The objective of this study was to evaluate differences in calories, nutrient content, overall healthfulness, and use of sweetener ingredients between products with and without sugar claims.
Consumers assume products with sugar claims are healthier and lower in calories. It is therefore important claims be found on comparatively healthier items. This study is a cross-sectional analysis of the University of Toronto’s 2013 Food Label Database.
Subcategories where at least 5% of products (and n ≥ 5) carried a sugar claim were included (n = 3048). Differences in median calorie content, nutrient content, and overall healthfulness, using the Food Standards Australia/New Zealand Nutrient Profiling Scoring criterion, between products with and without sugar claims, were determined.
Proportion of products with and without claims that had excess free sugar levels (≥10% of calories from free sugar) and that contained sweeteners was also determined. Almost half (48%) of products with sugar claims contained excess free sugar, and a greater proportion contained sweeteners than products without such claims (30% vs 5%, χ2 = 338.6, p < 0.0001). Overall, products with sugar claims were “healthier” and had lower median calorie, free sugar, total sugar, and sodium contents than products without claims.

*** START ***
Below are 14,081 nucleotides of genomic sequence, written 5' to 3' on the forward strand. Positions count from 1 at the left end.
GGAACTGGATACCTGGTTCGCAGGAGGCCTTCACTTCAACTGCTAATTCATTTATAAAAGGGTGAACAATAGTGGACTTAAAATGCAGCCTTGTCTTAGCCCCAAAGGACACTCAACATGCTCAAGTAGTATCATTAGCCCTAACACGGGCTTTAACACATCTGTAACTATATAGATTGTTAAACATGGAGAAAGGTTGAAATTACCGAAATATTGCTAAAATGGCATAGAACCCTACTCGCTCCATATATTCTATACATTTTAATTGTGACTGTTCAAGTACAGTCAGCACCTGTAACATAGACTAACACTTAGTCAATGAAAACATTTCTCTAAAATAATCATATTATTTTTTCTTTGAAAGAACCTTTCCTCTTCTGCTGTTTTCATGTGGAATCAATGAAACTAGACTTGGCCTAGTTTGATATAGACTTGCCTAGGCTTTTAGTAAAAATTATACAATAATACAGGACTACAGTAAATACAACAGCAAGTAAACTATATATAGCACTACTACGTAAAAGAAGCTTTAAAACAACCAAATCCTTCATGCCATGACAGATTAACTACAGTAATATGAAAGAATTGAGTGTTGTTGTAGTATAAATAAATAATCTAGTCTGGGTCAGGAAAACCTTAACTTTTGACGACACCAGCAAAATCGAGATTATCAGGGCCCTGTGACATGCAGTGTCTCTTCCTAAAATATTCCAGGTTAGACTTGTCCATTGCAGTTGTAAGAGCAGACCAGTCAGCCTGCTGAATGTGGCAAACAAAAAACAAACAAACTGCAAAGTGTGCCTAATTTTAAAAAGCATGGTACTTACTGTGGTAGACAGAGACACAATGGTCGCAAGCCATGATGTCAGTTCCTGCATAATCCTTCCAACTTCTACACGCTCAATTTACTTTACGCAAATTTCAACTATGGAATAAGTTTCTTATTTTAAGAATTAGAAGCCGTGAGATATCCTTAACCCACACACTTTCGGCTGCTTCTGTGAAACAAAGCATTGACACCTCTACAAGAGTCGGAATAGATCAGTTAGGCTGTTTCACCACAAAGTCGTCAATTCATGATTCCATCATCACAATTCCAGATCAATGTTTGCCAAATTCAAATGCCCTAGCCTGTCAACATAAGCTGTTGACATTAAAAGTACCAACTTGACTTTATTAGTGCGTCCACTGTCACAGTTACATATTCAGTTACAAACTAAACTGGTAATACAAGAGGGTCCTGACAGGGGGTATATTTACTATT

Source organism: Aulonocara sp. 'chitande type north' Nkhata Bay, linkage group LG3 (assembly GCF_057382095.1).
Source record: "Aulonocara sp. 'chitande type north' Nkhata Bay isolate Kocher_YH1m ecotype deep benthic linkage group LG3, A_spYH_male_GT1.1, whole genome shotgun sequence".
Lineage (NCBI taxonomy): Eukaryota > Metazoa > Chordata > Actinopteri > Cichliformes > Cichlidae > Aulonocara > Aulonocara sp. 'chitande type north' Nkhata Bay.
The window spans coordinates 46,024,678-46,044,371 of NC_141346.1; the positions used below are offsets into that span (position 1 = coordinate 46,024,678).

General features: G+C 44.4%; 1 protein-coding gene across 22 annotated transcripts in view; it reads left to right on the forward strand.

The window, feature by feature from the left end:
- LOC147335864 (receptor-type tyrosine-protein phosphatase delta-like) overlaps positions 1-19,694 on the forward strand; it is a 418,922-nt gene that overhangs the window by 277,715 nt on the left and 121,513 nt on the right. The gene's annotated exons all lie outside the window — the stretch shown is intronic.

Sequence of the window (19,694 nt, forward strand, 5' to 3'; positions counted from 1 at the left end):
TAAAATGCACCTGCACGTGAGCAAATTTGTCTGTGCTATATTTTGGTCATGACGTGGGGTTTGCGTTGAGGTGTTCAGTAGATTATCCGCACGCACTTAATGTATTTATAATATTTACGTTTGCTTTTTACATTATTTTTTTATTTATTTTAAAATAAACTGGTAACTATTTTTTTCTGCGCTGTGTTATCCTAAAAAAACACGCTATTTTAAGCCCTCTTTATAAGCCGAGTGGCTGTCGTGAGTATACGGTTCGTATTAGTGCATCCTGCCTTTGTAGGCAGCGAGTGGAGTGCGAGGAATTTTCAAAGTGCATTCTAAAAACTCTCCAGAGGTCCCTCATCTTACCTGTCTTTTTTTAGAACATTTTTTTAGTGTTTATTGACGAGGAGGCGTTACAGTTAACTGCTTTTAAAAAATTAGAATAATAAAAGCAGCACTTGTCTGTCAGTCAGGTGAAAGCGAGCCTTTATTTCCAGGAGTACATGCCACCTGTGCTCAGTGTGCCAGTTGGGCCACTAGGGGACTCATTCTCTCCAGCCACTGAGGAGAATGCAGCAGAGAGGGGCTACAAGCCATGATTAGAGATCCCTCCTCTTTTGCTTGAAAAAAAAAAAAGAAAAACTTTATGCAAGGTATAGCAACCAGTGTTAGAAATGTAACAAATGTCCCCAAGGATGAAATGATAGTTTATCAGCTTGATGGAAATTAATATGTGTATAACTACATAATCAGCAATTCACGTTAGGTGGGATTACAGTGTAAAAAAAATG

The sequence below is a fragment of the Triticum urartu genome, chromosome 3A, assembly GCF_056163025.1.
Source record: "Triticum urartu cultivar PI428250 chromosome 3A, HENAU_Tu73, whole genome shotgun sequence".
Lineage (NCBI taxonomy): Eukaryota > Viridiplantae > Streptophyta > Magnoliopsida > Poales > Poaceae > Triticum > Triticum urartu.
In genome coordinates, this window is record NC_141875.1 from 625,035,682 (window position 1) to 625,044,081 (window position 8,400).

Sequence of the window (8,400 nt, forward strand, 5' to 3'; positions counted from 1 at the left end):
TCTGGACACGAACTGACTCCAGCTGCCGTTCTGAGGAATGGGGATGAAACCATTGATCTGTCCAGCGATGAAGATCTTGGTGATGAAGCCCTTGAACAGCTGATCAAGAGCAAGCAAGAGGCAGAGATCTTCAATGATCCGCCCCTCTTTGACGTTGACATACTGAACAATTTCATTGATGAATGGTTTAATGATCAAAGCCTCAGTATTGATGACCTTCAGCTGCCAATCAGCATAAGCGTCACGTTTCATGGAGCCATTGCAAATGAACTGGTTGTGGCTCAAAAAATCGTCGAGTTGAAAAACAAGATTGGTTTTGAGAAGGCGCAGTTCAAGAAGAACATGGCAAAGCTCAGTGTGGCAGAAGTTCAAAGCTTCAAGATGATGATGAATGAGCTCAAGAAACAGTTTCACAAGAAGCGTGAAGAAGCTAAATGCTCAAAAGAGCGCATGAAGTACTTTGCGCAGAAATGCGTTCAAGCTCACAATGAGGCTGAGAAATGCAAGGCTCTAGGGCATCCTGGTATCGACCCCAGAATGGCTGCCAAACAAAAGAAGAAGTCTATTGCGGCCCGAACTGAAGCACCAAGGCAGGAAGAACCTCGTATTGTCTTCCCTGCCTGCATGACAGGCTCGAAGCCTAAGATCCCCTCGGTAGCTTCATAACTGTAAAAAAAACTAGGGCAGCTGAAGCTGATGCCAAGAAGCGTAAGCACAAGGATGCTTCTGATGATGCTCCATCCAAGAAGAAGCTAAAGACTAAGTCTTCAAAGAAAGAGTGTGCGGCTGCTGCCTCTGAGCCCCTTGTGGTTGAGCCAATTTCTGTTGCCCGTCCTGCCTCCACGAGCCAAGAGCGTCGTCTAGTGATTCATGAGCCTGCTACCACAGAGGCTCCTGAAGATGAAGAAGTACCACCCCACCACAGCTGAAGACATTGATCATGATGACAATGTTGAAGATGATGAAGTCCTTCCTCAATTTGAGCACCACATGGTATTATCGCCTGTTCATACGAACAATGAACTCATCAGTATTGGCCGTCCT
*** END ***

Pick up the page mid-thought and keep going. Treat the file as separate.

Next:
At the subcategory level, reductions in free sugar contents were not always met with similar reductions in calorie contents. This study highlights concerns with regards to the nutritional composition of products bearing sugar claims.
Findings can support educational messaging to assist consumer interpretation of sugar claims and can inform changes in nutrition policies, for example, permitting sugar claims only on products with calorie reductions and without excess free sugar.